Politics is not just about elections. For senior executive and junior administrator alike, the workplace is full of politics. People choosing what to say, how and when to say it and to whom. All with a specific outcome in mind. Alliances are forged. Supporters are rallied. It’s not just the management priorities in the business plan that decide which design gets the vote of confidence and which project is axed. But think positive, “politics” may seem a dirty word but the skills we’re talking about can be used for good as a well as bad. It’s all in how you play.

So what is office politics? Politics is the use of power towards a particular goal. Where that goal is to the benefit of the individual and the detriment of others, we tend to see it as devious, manipulating and negative. Additionally, because we often see power as going hand-in-hand with position, we tend to see the more senior people in the company as the ones who play politics.

However, there are many other types of power than the kind that resides in rank or position: there is knowledge (what you know), network (who you know), experience (length of service), physical (size, appearance) and personal (charisma) power. It’s safe to say that we all have some power in one or more of those categories. So if we all have power, it follows that we can all play office politics. But do we? Ask yourself: have I ever delayed or withheld bad news from the boss? Have I ever passed on a piece of information in order to influence opinion? Have I ever used my connections to find out something? The chances are, we’ve all played politics at some point or another.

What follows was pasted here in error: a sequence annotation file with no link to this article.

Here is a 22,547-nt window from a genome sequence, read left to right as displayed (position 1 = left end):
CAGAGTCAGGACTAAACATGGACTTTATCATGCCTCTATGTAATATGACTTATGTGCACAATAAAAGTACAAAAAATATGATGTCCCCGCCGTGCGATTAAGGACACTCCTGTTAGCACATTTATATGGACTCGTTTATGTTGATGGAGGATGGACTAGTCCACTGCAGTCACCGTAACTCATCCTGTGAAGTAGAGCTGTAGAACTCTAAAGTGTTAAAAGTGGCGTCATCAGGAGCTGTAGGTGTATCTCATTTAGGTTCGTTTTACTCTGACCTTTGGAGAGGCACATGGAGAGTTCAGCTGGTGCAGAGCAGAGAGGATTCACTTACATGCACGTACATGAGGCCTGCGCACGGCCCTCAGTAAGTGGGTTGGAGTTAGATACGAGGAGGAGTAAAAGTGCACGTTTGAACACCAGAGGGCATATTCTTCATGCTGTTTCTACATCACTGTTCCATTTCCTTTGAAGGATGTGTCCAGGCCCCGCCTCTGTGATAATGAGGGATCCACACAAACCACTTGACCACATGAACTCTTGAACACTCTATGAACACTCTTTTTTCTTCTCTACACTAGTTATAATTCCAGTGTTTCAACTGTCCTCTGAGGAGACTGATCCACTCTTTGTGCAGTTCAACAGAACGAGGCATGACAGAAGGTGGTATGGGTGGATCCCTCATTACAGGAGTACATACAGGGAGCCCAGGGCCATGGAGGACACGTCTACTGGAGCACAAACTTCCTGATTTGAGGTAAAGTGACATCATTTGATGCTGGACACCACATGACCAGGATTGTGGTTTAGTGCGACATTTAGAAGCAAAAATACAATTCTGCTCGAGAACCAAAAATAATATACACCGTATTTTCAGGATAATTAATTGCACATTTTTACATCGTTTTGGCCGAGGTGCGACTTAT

However, skills that you perhaps used in these situations are not by themselves bad. In fact, when you break it down to skills, it already starts to sound more neutral. Influencing others… negotiation techniques… communicating with the audience in mind…. these are all key management competences, required by any executive and often the subject of personal development and coaching.

The key question to ask is: on those occasions, what were the intent and impact of our politicking? We need to be aware of the reasons behind our actions and how those actions may affect others. We can build our power by promotions, networking, gaining expertise, building a reputation, etc. We can understand our company’s political arena by studying the key players and their agendas and how they align – or not – with the company agenda. But when we come to use our power, if it is purely for our own ends and profit then we will be seen as playing politics. If it also benefits the business and the people in it, then our efforts will be viewed as more constructive.

Ultimately, whether you are seen as an ‘honest’ office politician or not becomes a matter of integrity. So think positive and play the game fairly.